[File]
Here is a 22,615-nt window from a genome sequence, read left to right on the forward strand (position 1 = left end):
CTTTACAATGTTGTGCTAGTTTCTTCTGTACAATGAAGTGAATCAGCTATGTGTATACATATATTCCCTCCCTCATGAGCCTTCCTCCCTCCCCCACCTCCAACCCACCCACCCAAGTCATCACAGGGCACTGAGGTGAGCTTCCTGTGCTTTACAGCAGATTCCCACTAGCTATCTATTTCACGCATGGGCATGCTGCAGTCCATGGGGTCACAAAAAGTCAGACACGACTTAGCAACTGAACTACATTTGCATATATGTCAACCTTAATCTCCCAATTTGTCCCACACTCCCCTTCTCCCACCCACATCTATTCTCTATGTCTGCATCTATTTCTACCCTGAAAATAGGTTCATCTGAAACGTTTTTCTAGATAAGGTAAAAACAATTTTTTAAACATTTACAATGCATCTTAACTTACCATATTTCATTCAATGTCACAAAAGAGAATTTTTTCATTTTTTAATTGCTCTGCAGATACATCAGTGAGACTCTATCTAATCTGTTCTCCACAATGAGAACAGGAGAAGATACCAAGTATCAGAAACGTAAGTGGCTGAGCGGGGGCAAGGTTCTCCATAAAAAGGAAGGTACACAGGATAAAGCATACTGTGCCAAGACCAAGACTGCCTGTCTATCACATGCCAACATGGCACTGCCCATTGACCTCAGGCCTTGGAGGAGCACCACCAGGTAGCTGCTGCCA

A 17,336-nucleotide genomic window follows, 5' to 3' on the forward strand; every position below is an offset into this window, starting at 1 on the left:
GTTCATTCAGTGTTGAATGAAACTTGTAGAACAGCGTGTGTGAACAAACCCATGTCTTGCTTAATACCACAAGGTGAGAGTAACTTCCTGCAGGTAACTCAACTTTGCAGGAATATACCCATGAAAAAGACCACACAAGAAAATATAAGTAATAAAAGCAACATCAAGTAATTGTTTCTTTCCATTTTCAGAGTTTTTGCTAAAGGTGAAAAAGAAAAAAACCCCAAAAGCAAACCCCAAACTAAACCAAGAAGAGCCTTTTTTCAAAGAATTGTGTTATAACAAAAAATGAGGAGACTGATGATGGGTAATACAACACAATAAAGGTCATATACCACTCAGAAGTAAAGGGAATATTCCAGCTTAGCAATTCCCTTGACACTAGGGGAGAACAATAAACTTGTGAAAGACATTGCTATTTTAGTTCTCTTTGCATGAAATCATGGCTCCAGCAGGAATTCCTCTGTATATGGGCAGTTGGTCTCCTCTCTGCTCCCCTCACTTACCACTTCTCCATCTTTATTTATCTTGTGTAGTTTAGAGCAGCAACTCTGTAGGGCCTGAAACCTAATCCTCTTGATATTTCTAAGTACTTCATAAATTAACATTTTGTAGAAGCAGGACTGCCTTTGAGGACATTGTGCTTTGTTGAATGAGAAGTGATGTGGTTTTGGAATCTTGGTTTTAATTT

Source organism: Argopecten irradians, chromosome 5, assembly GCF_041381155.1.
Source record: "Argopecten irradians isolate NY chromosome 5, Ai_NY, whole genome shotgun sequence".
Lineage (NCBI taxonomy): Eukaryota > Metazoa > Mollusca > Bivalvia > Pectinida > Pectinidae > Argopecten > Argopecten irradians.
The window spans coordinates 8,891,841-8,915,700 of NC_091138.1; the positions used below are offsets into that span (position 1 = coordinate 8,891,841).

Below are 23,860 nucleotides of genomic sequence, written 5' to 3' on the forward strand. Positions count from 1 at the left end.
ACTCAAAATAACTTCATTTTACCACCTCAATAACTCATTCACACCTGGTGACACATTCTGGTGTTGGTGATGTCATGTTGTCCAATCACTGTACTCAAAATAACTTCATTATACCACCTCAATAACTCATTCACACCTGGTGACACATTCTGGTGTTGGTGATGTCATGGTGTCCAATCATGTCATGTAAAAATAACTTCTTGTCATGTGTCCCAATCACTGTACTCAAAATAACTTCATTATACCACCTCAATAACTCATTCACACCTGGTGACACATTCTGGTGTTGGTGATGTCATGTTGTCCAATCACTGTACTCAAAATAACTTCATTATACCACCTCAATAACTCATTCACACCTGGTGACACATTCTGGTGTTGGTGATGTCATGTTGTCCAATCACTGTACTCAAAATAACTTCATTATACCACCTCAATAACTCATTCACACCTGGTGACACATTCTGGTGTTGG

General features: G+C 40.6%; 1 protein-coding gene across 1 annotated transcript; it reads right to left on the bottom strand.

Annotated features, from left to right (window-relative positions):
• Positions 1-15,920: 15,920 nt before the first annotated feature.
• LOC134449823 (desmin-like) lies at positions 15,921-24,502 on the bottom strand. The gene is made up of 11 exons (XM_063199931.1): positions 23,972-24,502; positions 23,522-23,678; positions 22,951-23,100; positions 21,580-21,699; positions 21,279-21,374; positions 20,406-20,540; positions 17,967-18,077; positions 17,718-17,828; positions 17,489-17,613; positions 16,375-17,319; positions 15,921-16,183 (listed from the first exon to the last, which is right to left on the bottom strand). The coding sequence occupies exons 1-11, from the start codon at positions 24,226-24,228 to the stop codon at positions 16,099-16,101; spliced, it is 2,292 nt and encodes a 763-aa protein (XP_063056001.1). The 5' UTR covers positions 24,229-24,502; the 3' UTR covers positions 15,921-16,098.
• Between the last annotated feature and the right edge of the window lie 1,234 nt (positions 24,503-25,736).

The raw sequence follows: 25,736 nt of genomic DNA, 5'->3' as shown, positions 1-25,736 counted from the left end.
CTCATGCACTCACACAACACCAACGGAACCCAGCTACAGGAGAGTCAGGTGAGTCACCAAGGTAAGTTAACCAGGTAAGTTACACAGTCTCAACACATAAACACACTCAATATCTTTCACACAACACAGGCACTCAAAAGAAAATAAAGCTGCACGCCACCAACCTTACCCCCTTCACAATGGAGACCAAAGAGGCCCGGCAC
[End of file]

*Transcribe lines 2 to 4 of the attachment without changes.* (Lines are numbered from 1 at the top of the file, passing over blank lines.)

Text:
CTTTACAATGTTGTGCTAGTTTCTTCTGTACAATGAAGTGAATCAGCTATGTGTATACATATATTCCCTCCCTCATGAGCCTTCCTCCCTCCCCCACCTCCAACCCACCCACCCAAGTCATCACAGGGCACTGAGGTGAGCTTCCTGTGCTTTACAGCAGATTCCCACTAGCTATCTATTTCACGCATGGGCATGCTGCAGTCCATGGGGTCACAAAAAGTCAGACACGACTTAGCAACTGAACTACATTTGCATATATGTCAACCTTAATCTCCCAATTTGTCCCACACTCCCCTTCTCCCACCCACATCTATTCTCTATGTCTGCATCTATTTCTACCCTGAAAATAGGTTCATCTGAAACGTTTTTCTAGATAAGGTAAAAACAATTTTTTAAACATTTACAATGCATCTTAACTTACCATATTTCATTCAATGTCACAAAAGAGAATTTTTTCATTTTTTAATTGCTCTGCAGATACATCAGTGAGACTCTATCTAATCTGTTCTCCACAATGAGAACAGGAGAAGATACCAAGTATCAGAAACGTAAGTGGCTGAGCGGGGGCAAGGTTCTCCATAAAAAGGAAGGTACACAGGATAAAGCATACTGTGCCAAGACCAAGACTGCCTGTCTATCACATGCCAACATGGCACTGCCCATTGACCTCAGGCCTTGGAGGAGCACCACCAGGTAGCTGCTGCCA

A 17,336-nucleotide genomic window follows, 5' to 3' on the forward strand; every position below is an offset into this window, starting at 1 on the left:
GTTCATTCAGTGTTGAATGAAACTTGTAGAACAGCGTGTGTGAACAAACCCATGTCTTGCTTAATACCACAAGGTGAGAGTAACTTCCTGCAGGTAACTCAACTTTGCAGGAATATACCCATGAAAAAGACCACACAAGAAAATATAAGTAATAAAAGCAACATCAAGTAATTGTTTCTTTCCATTTTCAGAGTTTTTGCTAAAGGTGAAAAAGAAAAAAACCCCAAAAGCAAACCCCAAACTAAACCAAGAAGAGCCTTTTTTCAAAGAATTGTGTTATAACAAAAAATGAGGAGACTGATGATGGGTAATACAACACAATAAAGGTCATATACCACTCAGAAGTAAAGGGAATATTCCAGCTTAGCAATTCCCTTGACACTAGGGGAGAACAATAAACTTGTGAAAGACATTGCTATTTTAGTTCTCTTTGCATGAAATCATGGCTCCAGCAGGAATTCCTCTGTATATGGGCAGTTGGTCTCCTCTCTGCTCCCCTCACTTACCACTTCTCCATCTTTATTTATCTTGTGTAGTTTAGAGCAGCAACTCTGTAGGGCCTGAAACCTAATCCTCTTGATATTTCTAAGTACTTCATAAATTAACATTTTGTAGAAGCAGGACTGCCTTTGAGGACATTGTGCTTTGTTGAATGAGAAGTGATGTGGTTTTGGAATCTTGGTTTTAATTT